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Lethal Injection too Painful?

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posted on Apr, 26 2006 @ 12:05 PM

Justice Stephen Breyer said that a medical journal study found that inmates can suffer pain under the three-drug combination and it "doesn't seem too difficult" to alter the medicines.

So they are talking of granting inmates the right to file an appeal on behalf of the drugs that are using to initiate a heart attack. If this process is not slow enough already, this is just purposterous. These individuals are on death row for a reason, they lost the right to stake this claim. I could see if they were talking of a hanging or firing squad, but you are being put to sleep basically.

Justice Antonin Scalia said that if justices allow Florida death row inmate Clarence Hill to pursue claims, that could drag out a case that has already been pending for more than two decades.

Hill, convicted of killing a police officer, was strapped to a gurney with lines running into his arms to deliver the drugs when the Supreme Court in January intervened and blocked the execution.

He claims that the chemicals used in Florida executions and by many other states -- sodium pentothal, pancuronium bromide and potassium chloride -- can cause excruciating pain. The first drug is a pain killer. The second one paralyzes the inmate and the third causes a fatal heart attack.

This man kills a cop over twenty years ago and has sit in a jail cell ever since. The moment the family finally may recieve some closure on the situation, the government intervenes and says this is not humane. Oddly enough I am not a fan of capital punishment, so maybe this is a contradiction here in my own mind but I find it mind boggling how a man who has convicted these crimes can say the method inwhich they are being executed is too painful.

This is simply a plot to lengthen a process that is already too long. Every day people talk over this, is a day that the inmate should not beable to taste the fresh air he/she has denied somebody else.

[edit on 26-4-2006 by chissler]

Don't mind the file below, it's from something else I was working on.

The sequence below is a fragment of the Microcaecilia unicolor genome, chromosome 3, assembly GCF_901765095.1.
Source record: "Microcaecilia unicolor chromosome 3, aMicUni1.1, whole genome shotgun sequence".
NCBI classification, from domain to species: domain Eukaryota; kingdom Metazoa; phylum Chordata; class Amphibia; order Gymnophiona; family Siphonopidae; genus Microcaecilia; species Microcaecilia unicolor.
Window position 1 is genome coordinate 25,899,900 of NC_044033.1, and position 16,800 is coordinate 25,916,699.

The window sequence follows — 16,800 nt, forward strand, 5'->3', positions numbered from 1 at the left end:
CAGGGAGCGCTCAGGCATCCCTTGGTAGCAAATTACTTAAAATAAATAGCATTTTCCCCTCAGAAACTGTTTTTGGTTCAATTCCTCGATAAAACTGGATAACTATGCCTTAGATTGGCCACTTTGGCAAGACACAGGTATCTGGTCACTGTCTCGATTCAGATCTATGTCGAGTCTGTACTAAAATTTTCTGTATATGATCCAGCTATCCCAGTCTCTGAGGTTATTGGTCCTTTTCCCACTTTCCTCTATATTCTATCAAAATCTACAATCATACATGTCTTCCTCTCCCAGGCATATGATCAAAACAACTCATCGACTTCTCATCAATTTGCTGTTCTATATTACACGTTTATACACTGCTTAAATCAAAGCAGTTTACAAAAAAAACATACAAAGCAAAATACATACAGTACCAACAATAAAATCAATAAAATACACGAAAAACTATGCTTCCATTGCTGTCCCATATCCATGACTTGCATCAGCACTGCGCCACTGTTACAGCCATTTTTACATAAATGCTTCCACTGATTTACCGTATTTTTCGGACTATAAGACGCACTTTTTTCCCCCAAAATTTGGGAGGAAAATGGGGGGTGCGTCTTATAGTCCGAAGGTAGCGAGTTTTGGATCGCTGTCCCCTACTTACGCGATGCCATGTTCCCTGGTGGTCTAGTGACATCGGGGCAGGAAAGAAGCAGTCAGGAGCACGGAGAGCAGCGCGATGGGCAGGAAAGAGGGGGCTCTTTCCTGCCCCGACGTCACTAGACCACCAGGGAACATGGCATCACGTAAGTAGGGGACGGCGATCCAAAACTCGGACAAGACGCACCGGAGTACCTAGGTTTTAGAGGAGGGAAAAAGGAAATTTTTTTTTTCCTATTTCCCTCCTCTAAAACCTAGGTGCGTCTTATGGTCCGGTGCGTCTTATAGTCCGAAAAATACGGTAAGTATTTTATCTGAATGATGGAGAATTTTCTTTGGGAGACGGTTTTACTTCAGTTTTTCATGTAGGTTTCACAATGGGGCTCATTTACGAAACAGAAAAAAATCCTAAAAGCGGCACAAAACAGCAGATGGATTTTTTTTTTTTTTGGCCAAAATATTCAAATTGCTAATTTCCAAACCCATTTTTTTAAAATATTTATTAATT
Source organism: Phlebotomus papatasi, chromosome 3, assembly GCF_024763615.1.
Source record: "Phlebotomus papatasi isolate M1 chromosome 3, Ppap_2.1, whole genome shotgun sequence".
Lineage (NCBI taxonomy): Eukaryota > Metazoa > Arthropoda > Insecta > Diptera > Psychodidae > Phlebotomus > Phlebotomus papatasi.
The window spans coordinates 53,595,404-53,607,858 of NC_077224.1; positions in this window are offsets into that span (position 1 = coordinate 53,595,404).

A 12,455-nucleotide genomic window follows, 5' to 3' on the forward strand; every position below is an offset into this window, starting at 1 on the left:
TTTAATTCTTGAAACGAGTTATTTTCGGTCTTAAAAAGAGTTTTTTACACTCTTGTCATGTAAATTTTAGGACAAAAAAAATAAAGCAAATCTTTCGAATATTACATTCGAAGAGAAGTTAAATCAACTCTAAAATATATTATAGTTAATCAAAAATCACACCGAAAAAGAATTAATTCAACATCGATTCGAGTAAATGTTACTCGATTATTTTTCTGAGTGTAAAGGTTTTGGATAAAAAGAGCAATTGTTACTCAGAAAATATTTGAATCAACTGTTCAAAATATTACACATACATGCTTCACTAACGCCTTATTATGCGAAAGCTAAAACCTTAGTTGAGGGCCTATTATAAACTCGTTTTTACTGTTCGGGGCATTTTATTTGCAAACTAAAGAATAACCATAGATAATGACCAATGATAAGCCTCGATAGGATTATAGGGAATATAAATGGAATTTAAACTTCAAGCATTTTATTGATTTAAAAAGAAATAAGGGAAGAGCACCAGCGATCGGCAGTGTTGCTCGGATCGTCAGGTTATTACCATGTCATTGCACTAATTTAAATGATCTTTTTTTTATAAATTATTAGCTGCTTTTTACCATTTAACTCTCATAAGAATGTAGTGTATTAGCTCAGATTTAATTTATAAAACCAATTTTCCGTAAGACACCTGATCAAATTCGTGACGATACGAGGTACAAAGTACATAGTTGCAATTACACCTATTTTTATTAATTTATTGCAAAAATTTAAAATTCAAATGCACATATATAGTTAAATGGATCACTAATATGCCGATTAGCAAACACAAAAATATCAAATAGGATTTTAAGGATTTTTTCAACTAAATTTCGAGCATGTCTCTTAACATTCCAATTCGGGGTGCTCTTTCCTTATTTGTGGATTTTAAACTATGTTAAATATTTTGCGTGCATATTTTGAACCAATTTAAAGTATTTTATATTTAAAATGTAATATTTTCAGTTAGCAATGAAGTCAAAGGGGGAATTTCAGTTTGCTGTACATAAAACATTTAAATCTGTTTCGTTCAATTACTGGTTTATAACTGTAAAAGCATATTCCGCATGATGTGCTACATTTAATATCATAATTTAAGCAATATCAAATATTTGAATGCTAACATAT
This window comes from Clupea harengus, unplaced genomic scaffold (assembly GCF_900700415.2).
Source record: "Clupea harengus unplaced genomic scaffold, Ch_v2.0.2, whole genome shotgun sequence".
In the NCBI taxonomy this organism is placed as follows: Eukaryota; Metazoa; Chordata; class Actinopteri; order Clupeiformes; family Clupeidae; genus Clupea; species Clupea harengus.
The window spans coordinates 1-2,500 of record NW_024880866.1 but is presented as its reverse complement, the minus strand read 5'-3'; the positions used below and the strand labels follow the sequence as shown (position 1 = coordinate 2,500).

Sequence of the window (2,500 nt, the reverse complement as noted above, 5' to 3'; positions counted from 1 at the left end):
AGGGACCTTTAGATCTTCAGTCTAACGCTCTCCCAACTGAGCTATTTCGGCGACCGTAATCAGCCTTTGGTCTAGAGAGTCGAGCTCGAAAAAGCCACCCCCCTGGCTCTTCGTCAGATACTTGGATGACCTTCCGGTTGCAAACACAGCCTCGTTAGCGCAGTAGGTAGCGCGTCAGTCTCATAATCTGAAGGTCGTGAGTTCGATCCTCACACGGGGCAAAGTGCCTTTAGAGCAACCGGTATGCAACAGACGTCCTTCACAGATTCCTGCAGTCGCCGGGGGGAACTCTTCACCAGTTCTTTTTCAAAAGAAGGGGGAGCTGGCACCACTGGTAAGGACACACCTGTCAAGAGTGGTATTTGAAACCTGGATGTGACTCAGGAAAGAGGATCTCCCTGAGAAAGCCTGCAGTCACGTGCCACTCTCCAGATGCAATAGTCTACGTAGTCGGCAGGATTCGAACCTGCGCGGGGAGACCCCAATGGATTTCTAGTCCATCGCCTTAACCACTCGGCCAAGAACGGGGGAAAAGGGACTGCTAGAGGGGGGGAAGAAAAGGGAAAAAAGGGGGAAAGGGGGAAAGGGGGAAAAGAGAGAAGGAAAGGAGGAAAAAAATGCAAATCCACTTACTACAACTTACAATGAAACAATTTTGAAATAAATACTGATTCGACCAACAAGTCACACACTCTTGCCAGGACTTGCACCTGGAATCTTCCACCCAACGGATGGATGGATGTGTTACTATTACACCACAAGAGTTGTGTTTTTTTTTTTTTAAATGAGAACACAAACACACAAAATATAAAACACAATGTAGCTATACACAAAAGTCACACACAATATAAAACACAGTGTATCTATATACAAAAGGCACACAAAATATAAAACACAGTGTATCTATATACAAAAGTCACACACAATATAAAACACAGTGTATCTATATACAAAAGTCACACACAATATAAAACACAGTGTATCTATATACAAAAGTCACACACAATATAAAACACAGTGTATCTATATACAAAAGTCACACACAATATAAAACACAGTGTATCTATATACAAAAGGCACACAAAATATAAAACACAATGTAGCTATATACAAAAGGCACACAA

posted on Apr, 26 2006 @ 12:33 PM
I can understand your frustration, but the procedure used in Florida doesn't even meet minumum veterinary standards. That seems just a little disturbing. If we couldn't put a pet down using this combo, why should we be using it on people?

The ideal solution would be to alter the chemicals used, then this argument would no longer be valid and Florida could happily continue to kill people.

PDF of the legal brief on the Hill challenge Clarence Hill brief - PDF

posted on Apr, 26 2006 @ 02:14 PM
Not able to view the .pdf now, but when I get home I'll have a look through it. Deffinately interested to see what I can find in there. Thank you for the link.

What chemicals are currently being used in Florida?

If the first chemical is a pain killer, and the rest is used to shut down your system how can they be feeling such discomfort?

posted on Apr, 26 2006 @ 02:22 PM
Why not give those on deathrow and destined to die a choice in their own manner of execution?

Maybe they could volunteer to be test-subjects for the army? There's a helluva big bang planned in Nevada in a few weeks time, why not go with a *BOOM* instead of a whimper

posted on Apr, 26 2006 @ 02:27 PM
If putting certain chemicals into the human body in order to put them to sleep is inhumane, then strapping explosives to them or using them as guinea pigs for tests is off the charts.

posted on Apr, 26 2006 @ 04:35 PM
While any state-sanctioned execution can be said to be inhumane, regardless of method, perhaps those who are due to be executed could have the option to volunteer their lives/deaths in the name of the advancement of science and medicine. As long as the consent to the method of their demise is voluntary, then it could be some way to redeem themselves to the benefit of others

posted on Apr, 26 2006 @ 04:51 PM
I actually think thats a good idea. However I don't see live testing being appropriate, however leaving their body to science is always an option. But then again that is an option to all of us really.